Figure 1. Changes of the redox state in the rhizosphere related to the intensity of daylight shown for several days in mid-summer (adapted from [ 121]).

The correlation between the gas exchange by the plants and carbon removal inside the rhizosphere also can be derived from a long-term seasonal evaluation, as shown in Figure 3. The increase in global radiation during the summer causes more intensive internal ventilation inside the plants. The resulting higher intensities of oxygen release into the rhizosphere on the other hand cause higher intensities of carbon removal and minimum outflow concentrations of COD, respectively. Contrasting behaviour is observed during darker seasons.

6. Outlook

Especially in natural and in simple horizontal subsurface flow constructed treatment wetlands; the interactions of the helophytes and their rhizosphere are of importance for the efficiency of the removal processes. The gas exchange by the plants is mainly responsible for influencing the redox conditions and the removal processes inside the rhizosphere. Above all, oxygenation initiates diurnal and temporal gradients of redox states and oxygen availability in the area around the roots and enables different chemical and biological oxidation and anoxic processes to take place simultaneously close together.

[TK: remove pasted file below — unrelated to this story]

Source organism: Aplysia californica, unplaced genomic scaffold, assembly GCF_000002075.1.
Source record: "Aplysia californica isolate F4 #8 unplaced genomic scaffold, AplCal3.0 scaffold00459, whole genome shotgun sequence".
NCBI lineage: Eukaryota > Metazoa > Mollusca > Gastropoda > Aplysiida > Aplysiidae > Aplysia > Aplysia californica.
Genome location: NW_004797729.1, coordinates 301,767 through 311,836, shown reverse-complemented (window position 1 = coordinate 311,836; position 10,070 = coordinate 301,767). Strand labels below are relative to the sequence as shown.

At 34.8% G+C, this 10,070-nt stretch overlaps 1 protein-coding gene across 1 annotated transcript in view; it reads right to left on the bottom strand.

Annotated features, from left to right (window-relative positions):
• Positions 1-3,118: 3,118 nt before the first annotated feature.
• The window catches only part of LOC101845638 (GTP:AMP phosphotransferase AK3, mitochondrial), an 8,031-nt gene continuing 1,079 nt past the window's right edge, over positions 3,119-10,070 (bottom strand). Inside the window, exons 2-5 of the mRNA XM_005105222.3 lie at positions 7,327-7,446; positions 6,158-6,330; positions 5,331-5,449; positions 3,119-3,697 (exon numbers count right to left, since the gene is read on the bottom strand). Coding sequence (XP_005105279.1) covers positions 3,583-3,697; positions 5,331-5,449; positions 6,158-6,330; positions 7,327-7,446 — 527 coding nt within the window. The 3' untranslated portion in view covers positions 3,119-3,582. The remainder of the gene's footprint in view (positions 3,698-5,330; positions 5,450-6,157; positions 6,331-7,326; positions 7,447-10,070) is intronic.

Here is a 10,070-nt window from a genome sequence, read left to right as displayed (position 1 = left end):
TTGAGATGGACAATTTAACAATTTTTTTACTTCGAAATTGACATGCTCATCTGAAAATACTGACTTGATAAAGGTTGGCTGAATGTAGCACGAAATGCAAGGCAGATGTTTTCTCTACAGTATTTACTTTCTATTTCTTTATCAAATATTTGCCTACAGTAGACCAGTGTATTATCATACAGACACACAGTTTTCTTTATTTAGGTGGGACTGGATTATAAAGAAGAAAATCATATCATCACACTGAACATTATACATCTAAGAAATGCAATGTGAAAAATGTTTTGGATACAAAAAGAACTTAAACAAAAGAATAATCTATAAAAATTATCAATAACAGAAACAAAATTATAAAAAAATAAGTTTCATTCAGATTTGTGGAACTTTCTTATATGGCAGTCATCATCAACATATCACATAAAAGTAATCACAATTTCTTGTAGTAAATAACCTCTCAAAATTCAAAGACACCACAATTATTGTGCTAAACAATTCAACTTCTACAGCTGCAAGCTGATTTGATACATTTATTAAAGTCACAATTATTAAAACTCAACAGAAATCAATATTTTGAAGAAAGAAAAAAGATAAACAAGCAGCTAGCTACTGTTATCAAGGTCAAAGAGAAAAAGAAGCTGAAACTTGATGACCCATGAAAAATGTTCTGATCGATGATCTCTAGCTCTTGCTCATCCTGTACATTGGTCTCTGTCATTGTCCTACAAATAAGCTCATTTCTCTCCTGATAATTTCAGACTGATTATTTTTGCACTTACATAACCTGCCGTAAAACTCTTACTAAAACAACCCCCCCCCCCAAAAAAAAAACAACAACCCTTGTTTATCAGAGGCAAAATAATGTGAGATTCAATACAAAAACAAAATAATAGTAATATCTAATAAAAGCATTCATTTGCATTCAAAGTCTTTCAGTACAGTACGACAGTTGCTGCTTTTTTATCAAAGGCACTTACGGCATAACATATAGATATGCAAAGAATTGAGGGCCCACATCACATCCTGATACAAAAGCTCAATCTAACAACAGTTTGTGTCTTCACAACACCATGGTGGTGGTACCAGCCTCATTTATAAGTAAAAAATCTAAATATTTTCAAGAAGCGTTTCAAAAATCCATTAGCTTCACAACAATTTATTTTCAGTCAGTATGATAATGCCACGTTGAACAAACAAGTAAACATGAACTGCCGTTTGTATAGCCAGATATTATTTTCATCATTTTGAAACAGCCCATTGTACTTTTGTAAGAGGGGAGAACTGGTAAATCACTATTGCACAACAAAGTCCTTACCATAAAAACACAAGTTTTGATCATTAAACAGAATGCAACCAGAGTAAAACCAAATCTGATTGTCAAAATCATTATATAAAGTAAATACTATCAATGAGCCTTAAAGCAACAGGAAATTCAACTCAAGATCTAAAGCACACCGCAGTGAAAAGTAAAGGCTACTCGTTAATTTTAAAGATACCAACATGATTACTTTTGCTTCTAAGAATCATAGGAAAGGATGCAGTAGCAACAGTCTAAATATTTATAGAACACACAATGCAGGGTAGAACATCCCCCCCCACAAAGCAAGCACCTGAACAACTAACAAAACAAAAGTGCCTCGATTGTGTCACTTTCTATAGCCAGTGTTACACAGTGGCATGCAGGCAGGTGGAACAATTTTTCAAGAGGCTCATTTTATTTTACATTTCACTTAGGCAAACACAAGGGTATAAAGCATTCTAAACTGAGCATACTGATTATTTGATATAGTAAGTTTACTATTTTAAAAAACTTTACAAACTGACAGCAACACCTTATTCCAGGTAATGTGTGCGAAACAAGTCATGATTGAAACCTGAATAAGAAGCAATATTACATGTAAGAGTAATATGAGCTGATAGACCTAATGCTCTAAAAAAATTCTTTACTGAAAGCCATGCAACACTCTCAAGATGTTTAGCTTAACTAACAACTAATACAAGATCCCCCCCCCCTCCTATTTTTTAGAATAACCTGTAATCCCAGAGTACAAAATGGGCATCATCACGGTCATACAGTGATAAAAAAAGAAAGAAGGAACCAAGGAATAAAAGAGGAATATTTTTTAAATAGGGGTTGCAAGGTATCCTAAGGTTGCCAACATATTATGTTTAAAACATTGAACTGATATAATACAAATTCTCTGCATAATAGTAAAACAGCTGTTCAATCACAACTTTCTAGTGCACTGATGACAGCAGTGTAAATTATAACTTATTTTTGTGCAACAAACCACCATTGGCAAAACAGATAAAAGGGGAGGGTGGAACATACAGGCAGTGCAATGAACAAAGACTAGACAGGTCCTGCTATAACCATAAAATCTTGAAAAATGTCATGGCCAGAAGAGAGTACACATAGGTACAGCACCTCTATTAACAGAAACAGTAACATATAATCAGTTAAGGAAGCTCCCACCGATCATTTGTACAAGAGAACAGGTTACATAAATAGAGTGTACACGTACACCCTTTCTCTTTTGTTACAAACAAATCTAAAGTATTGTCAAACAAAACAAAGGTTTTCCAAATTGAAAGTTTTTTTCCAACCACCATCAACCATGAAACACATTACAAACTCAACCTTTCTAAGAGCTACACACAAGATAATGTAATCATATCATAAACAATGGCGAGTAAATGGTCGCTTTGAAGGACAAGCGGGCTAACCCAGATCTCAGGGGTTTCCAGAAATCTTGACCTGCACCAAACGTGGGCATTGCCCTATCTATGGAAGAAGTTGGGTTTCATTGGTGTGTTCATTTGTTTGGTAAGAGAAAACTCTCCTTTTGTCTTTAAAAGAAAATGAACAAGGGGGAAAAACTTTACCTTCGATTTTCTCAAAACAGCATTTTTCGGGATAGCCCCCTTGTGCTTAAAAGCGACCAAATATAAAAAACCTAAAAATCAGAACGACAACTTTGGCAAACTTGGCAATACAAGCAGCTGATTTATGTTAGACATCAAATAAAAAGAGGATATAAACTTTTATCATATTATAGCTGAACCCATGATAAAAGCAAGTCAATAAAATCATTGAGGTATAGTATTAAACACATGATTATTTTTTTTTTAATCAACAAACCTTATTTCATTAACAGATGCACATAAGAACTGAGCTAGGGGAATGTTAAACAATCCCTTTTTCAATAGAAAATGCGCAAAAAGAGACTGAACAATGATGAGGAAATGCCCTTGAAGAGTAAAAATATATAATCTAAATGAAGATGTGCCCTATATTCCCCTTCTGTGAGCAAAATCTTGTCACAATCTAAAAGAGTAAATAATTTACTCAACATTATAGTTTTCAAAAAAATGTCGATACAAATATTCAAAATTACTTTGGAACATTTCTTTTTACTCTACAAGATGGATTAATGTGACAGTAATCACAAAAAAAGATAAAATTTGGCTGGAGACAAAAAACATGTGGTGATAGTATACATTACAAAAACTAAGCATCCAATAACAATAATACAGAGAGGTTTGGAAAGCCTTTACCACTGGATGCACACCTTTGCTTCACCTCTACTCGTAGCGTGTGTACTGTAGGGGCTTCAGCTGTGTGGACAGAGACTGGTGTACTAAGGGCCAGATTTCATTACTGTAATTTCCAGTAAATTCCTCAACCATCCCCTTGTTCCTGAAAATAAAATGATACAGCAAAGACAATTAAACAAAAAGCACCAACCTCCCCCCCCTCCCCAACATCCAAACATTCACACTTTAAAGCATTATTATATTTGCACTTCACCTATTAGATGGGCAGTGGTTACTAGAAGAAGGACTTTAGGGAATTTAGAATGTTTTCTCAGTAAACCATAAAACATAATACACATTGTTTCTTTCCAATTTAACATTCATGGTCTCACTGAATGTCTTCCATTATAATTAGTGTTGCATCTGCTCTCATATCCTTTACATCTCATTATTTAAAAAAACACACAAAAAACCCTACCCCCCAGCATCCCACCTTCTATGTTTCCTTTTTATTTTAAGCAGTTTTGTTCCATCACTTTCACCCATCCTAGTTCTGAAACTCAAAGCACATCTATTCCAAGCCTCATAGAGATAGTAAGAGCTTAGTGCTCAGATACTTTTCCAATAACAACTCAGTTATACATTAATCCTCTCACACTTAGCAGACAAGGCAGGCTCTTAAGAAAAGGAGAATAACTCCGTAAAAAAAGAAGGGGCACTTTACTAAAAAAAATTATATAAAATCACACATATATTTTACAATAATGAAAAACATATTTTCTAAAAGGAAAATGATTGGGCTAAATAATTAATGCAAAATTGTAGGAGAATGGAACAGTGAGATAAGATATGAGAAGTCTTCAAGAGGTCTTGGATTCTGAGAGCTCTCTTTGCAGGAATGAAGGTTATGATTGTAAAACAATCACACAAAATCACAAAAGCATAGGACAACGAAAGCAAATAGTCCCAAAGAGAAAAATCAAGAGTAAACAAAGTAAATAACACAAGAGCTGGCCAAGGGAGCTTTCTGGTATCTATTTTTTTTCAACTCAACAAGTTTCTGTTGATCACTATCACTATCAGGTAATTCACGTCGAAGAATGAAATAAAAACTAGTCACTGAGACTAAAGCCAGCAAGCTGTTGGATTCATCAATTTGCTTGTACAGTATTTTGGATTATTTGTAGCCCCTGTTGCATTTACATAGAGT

Our knowledge of these correlations in the rhizoplane and the roots' environment is by no means complete. However, they must be understood if treatment wetlands are to be ideally designed and operated.